14 July 2008

The Buddy Bike for Filmmakers

The Film Bike
My mates at Baisikeli borrowed a custom-made bike used in film shoots for possible usage in a Canadian tv-crew that Copenhagenize.com/Copenhagen Cycle Chic are hosting this week. They're doing a documentary on sustainability that includes Copenhagen. I'm trying to get them to film by bike so we'll see what they say to this Buddy Bike. It's a custom-made bike for use in the Danish film and tv industry.

One steers the bike and the and the cameraman shoots from the buddy seat, while helping to pedal. He has handlebars, too, but they don't move. They're only for resting on. There is a front rack for gear and the camera can also be placed in the middle of two handlebars for stabilisation or resting.
The Film Bike
What a cosy ride. This bike is perfect for The Slow Bicycle Movement. We were discussing how it can be used in other ways. Among the ideas were a footbath on the front rack, a bucket of ice filled with beer, etc.

Any other good ideas for The Slow Bicycle concept? How could we use this bike for maximum slowness and cosiness?

The Film Bike


Fritz said...

Now *that* is cool.

For those wondering, many cycling videos showing closeups of riders in action (even fixed gear fan videos) are shot from scooters or mopeds and even motorcycles.

Bluefish said...

Yay for Canadian TV crew! Do you happen to know where they are from? My city has nice bicycle paths along the river, and now they're trying to build paths in downtown.

Cyclingred said...

It makes sense that a tv documentary on bicycling should be shot using bicycles.

An unrelated question.

How common is it in Copenhagen for a cyclist to be verbally assaulted by a automobile driver?

George Darroch said...

A lovely bike. Looks like it could do with some love though!

Fritz said...

In many nations outside of the Americas, bikes are just part of traffic. Road rage especially a North American phenomenon.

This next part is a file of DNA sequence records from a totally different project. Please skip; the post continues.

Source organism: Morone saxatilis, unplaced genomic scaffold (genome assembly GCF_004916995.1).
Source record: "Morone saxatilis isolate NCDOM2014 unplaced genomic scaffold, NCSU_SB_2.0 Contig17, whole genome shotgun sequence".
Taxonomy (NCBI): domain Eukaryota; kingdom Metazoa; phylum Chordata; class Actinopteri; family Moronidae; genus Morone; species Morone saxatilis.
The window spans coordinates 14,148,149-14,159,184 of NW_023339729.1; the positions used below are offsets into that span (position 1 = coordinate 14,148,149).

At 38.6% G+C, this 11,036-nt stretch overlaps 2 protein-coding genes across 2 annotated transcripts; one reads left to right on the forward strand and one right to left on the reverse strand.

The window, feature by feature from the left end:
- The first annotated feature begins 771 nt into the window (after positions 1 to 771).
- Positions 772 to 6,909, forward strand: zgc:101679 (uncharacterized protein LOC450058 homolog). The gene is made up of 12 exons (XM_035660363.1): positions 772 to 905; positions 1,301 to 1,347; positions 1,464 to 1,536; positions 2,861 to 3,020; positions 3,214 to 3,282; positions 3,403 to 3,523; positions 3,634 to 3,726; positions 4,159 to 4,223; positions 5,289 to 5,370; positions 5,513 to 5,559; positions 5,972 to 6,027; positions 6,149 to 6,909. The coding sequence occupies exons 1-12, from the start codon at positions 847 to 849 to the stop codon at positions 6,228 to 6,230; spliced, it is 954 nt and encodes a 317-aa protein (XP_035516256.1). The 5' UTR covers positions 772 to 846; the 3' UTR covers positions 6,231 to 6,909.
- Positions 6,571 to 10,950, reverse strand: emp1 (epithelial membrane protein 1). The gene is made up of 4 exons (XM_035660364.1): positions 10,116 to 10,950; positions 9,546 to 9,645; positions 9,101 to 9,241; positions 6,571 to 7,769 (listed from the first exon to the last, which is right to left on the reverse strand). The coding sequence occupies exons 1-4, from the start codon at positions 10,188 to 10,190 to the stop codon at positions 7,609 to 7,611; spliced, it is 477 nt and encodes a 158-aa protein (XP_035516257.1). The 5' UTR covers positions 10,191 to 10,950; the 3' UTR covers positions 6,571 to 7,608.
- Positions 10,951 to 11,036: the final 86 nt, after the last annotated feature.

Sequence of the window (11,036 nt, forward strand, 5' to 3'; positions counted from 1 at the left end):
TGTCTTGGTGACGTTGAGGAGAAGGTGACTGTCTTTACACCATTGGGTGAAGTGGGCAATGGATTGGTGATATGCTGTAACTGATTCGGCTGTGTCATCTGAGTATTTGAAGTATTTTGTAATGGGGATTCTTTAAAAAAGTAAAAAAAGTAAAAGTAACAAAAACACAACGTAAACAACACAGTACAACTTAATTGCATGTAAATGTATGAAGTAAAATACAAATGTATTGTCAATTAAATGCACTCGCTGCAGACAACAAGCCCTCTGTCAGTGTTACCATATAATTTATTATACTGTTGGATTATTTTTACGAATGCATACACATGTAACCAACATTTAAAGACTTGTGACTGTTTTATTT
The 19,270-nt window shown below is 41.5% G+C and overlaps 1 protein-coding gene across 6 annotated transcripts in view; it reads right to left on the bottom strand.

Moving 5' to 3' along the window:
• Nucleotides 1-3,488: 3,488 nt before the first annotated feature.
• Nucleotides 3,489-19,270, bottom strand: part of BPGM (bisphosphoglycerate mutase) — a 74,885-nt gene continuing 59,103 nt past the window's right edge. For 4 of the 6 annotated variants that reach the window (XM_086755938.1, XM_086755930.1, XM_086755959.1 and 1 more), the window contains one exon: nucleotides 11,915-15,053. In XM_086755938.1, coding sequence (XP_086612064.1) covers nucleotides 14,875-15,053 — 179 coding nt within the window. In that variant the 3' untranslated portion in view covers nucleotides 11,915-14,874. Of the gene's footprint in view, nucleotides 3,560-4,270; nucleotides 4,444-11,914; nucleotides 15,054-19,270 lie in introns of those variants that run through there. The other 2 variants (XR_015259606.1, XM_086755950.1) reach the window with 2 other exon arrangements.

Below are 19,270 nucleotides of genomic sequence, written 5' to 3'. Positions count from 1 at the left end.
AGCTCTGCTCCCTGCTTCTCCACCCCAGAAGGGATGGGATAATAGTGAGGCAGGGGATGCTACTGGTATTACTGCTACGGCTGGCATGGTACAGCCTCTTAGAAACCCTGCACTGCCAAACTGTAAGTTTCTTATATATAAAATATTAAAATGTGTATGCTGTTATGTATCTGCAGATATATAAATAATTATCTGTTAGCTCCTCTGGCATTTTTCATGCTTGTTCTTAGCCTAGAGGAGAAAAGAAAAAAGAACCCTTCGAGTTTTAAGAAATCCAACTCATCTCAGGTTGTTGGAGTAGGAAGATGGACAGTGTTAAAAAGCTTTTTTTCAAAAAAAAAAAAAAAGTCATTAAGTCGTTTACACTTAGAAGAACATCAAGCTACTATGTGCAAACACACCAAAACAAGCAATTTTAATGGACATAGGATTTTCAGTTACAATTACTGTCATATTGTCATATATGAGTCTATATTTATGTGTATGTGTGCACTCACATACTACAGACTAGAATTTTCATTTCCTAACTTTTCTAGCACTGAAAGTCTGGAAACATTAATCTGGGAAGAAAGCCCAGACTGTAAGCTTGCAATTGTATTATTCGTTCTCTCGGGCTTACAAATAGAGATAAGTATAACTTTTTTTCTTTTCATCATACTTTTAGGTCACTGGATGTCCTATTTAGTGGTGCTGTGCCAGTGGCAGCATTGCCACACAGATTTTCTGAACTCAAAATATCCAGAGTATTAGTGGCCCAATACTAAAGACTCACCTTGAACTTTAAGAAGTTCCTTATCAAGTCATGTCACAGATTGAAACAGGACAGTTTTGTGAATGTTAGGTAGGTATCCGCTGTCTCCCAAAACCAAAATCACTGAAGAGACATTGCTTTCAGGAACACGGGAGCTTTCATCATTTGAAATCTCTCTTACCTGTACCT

Even in the US verbal assault isn't necessarily "common." In 20 years of utilitarian bike riding in the U.S. (and doing the stuff that Mikael thinks is insane like taking the lane), I'd have jerks yell something incomprehensible maybe once or twice a year, out of a few hundred bike rides during the year.

cycle chick said...

I never tried it, and I ride my bike every day. But I am a responsible rider and obey the rules of traffic like most people here. The few people that don't will get a raised fist or a mumbled insult thrown their way.
I myself verbally assaulted a driver once though, but only because he slammed his door into me which caused me to fall. He was dreadfully sorry and gave me his number and paid for my bike to be repaired and for a new pair of pantyhose. I drove away from the scene still cursing at him and only when I turned the corner did I start to cry :-)

Zakkaliciousness said...

thanks for the comments. i'm still in holiday mode.

disputes between cyclists and motorists are not unheard of, but they certainly can't compare to the road rage of which you speak.

if you take it easy, like most cyclists here do, you're not likely to experience it. the episodes i've seen usually involve cylists who are riding fast and have an 'i own the road' attitude.

Zakkaliciousness said...

like i've said before, in Copenhagen, the motorist next to you is most likely a cyclist, too.

Fritz said...

The current issue of Momentum Magazine has an article on "Road Rage". Some interesting quotes:

"They are conditioned by popular culture to see cars as symbols of freedom, yet city driving is a slow-motion trap that subjects drivers to constant restrictions on their movement. Drivers are thwarted from enjoying the promise of motion by traffic lights, by congestion – and yes, by cyclists – and they suffer the natural but impossible desire to escape and move forward. All this while being strapped to their seats! That’s where the frustration begins. But drivers carry with them a load of cultural baggage that gets them even more cranked."

“The symbolic portrayal of the car has tied it to individual freedom and self-esteem, promoting a mental attitude of defensiveness and territoriality.”

Zakkaliciousness said...

man, that is interesting, fritz.

hzm1016 said...

I don't want to disappoint anyone, but that is not exactly "custom-made". It is almost identical to one that belongs to a friend of mine; the differences that I can see are (1) my friend's is a 5-speed, and (2) it does not have a bracket for the front basket. Here are a couple of URLs for video and stills of us riding it:



Zakkaliciousness said...

boy, was I ever misinformed! Urban legends are powerful... thanks for straightening that out!